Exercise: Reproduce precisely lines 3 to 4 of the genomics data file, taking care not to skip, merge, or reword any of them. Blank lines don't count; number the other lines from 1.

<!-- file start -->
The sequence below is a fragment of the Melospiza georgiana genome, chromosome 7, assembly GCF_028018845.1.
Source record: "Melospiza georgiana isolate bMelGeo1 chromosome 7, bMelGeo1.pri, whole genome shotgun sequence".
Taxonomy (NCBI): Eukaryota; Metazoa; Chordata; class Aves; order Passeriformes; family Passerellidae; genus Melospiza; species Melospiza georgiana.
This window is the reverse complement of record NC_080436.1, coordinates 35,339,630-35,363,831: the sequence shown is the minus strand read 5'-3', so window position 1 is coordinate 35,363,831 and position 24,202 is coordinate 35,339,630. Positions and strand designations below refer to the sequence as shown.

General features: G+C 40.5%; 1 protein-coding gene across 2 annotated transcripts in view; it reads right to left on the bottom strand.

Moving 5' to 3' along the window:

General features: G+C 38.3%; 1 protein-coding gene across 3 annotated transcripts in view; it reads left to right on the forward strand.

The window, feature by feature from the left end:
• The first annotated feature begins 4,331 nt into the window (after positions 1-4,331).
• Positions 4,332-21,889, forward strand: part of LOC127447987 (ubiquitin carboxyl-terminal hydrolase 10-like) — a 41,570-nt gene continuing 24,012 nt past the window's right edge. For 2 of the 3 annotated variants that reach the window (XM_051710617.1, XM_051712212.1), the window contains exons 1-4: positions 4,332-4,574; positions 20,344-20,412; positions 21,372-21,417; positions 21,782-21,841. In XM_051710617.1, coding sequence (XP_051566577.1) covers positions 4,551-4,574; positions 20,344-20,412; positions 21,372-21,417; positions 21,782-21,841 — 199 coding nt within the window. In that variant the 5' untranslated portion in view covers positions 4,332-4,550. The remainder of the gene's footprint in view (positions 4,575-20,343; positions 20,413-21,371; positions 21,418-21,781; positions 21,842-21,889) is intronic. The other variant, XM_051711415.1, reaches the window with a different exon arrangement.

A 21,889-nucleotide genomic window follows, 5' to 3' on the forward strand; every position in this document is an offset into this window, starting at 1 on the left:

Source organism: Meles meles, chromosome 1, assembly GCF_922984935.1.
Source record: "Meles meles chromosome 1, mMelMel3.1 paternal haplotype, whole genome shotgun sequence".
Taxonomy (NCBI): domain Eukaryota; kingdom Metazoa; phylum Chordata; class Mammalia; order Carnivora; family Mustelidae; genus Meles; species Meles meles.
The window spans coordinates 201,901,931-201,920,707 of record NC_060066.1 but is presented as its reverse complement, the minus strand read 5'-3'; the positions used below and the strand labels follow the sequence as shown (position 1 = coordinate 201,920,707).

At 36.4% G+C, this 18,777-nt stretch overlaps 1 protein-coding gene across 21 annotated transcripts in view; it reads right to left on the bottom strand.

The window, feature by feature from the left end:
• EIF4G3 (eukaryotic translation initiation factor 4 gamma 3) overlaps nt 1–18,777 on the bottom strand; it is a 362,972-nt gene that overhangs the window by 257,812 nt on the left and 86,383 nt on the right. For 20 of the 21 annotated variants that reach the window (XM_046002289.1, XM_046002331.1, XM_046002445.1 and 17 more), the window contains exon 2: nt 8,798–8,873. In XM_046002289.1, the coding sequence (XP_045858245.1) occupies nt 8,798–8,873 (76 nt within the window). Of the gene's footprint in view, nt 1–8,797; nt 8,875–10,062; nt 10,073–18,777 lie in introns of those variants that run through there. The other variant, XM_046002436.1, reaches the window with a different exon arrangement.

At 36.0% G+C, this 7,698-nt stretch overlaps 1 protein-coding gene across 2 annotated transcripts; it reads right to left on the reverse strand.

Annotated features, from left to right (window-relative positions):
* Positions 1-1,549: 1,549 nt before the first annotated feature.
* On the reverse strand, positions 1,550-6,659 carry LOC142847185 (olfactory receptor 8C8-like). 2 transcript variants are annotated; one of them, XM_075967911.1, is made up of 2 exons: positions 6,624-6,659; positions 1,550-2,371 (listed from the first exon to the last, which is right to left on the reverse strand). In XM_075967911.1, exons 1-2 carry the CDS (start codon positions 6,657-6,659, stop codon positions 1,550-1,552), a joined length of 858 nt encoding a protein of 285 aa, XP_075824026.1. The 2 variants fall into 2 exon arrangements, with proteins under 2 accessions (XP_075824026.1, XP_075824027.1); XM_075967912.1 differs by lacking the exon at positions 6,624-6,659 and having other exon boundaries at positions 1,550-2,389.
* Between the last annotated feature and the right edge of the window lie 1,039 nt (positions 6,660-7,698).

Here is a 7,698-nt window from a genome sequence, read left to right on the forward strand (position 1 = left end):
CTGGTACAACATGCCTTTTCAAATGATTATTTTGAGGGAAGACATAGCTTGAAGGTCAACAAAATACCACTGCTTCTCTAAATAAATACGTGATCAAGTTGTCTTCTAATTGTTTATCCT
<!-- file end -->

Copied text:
Taxonomy (NCBI): Eukaryota; Metazoa; Chordata; class Aves; order Passeriformes; family Passerellidae; genus Melospiza; species Melospiza georgiana.
This window is the reverse complement of record NC_080436.1, coordinates 35,339,630-35,363,831: the sequence shown is the minus strand read 5'-3', so window position 1 is coordinate 35,363,831 and position 24,202 is coordinate 35,339,630. Positions and strand designations below refer to the sequence as shown.